In our Money Mic series, we hand over the podium to people with controversial views about money. These are their views, not ours, but we welcome your responses.
Today, a 27-year-old lawyer tells us how her first big law job transformed her from budget-savvy to big spender—and how she’s managed to get her finances back on track.
I’ve been working since I was 14. Flipping burgers at McDonald’s, hostessing at restaurants, shelving books at the library—I’ve done tons of odd jobs because having money is important to me. Sure, I could be frivolous at times; I like to buy clothes, travel to new places, and go out to eat with my friends. But when I was living with my parents, my basic needs were covered. I attended college on a scholarship and worked then, too, so the combination of spare cash and low expenses meant it was always easy for me to stick to a budget.
Earning Close to Six Figures for the First Time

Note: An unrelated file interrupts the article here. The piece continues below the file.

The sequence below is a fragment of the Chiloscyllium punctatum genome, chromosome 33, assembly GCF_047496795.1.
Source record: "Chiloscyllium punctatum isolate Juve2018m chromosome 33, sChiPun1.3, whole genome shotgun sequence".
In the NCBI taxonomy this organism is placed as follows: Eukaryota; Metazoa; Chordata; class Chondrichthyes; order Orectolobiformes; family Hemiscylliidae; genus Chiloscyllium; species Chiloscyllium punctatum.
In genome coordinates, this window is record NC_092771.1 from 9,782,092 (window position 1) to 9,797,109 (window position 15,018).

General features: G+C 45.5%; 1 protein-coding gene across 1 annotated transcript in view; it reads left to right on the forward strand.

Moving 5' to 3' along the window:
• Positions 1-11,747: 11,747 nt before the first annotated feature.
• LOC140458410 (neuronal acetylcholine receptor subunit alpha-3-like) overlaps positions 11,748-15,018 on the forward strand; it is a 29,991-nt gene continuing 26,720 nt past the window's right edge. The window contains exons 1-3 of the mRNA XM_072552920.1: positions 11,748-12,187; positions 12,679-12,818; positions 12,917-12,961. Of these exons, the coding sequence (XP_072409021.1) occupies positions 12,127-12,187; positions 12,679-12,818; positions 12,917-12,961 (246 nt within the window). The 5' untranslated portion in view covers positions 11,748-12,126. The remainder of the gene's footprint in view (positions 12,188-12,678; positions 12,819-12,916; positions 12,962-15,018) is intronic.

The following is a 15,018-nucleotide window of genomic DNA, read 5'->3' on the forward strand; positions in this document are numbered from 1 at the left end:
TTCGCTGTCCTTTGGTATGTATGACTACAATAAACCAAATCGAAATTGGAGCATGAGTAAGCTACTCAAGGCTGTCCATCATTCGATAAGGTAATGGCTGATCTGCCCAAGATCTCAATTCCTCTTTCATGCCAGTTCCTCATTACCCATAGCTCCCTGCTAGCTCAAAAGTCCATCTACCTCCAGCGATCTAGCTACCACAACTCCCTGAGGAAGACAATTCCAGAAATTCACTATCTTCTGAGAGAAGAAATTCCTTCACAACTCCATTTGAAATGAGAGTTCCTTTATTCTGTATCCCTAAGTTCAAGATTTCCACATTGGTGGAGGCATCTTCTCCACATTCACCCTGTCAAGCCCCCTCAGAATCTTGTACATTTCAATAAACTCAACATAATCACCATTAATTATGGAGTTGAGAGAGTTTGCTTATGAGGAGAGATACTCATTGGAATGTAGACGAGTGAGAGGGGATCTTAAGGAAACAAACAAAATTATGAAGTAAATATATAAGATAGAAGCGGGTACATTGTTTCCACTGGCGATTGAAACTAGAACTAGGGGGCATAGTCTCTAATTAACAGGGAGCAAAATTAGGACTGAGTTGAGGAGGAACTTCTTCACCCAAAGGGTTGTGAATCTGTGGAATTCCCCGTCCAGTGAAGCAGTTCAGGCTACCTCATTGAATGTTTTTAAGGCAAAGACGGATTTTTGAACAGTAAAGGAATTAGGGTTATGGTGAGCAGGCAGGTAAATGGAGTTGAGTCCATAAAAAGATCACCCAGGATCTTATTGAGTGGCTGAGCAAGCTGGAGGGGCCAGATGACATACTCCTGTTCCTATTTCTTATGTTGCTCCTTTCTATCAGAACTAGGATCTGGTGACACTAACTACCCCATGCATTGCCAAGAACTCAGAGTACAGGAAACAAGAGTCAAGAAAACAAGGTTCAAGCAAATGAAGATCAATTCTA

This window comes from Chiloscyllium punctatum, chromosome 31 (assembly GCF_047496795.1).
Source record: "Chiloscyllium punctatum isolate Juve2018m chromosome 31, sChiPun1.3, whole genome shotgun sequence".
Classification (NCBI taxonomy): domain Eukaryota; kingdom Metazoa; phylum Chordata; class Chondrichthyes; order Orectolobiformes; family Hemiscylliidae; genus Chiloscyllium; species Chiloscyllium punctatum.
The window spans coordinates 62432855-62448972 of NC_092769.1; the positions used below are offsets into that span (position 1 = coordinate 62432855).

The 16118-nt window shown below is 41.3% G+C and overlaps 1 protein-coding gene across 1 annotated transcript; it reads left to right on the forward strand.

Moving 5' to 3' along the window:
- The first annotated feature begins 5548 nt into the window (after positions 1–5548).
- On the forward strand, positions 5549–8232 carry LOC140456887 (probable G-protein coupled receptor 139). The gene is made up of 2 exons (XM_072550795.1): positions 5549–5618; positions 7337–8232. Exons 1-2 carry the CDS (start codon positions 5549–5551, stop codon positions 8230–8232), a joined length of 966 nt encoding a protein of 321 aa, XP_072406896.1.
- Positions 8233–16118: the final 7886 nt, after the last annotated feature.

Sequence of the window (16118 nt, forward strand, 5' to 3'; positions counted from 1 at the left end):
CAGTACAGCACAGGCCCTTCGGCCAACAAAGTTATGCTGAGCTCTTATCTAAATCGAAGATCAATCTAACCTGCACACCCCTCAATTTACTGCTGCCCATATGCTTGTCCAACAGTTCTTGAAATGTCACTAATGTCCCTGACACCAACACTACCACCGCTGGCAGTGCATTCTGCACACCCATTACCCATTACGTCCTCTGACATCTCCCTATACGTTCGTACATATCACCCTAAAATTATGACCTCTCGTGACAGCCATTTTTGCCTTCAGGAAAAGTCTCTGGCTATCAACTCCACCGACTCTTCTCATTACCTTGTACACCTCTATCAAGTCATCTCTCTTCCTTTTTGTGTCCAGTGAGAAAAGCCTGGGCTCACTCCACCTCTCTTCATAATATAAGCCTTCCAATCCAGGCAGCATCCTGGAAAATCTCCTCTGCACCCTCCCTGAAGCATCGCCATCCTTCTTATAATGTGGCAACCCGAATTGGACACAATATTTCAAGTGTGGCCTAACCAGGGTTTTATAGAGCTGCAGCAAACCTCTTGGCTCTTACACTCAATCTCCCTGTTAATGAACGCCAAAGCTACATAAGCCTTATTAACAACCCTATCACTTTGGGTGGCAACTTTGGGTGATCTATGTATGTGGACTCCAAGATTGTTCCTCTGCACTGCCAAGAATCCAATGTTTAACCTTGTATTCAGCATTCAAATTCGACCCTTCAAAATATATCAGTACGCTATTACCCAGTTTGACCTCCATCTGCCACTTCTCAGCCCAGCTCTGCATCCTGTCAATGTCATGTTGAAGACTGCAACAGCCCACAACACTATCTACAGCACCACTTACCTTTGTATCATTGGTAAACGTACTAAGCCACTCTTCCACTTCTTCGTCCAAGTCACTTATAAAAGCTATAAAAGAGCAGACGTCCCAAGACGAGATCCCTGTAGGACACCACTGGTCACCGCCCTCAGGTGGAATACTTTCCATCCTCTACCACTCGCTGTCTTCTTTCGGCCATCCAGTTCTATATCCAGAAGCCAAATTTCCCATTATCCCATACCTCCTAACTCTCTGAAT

I began to lose a handle on money when I started law school in 2009. Even though I had student loans to cover all of the major costs (like books, housing and tuition), unexpected expenses popped up regularly—for example, I needed to buy a nice business suit to wear to interviews and mock trials, and had to travel out of town for job fairs on my own dime—and the paltry amount I was making as a part-time research assistant wasn’t enough to cover everything. Still, if I was short on cash at the end of the semester (before my next loan payment went through), my grandmother would usually help me out with whatever I needed, so I didn’t put any debt on the only credit card I had.
When I graduated from law school in 2012 and landed an entry-level law job, my expenses really skyrocketed. I moved from Indiana to Dayton, Ohio, where I’d accepted a position as general counsel at a great firm where I’d interned between my second and third year of law school. I liked the company, and they offered me a salary just under six figures—significantly more money than I’d ever made. I was excited to start my “adult life,” but I felt almost guilty getting that first paycheck, because I just wasn’t used to being compensated for my work that way.